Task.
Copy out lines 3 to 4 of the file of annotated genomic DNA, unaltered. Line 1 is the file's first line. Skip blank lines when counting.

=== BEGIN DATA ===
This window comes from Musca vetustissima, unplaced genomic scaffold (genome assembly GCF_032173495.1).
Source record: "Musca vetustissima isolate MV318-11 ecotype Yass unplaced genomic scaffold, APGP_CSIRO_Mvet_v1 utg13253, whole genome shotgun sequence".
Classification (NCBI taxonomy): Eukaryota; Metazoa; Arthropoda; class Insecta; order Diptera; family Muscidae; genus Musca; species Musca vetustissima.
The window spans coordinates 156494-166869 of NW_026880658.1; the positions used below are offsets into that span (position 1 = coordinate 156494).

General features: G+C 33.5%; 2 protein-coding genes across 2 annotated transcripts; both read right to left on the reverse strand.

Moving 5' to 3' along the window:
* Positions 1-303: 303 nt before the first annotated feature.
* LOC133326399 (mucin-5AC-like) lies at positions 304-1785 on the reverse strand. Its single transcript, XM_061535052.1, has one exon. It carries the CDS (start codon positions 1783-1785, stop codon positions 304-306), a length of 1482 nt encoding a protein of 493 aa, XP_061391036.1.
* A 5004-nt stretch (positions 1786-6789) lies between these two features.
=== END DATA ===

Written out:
Classification (NCBI taxonomy): Eukaryota; Metazoa; Arthropoda; class Insecta; order Diptera; family Muscidae; genus Musca; species Musca vetustissima.
The window spans coordinates 156494-166869 of NW_026880658.1; the positions used below are offsets into that span (position 1 = coordinate 156494).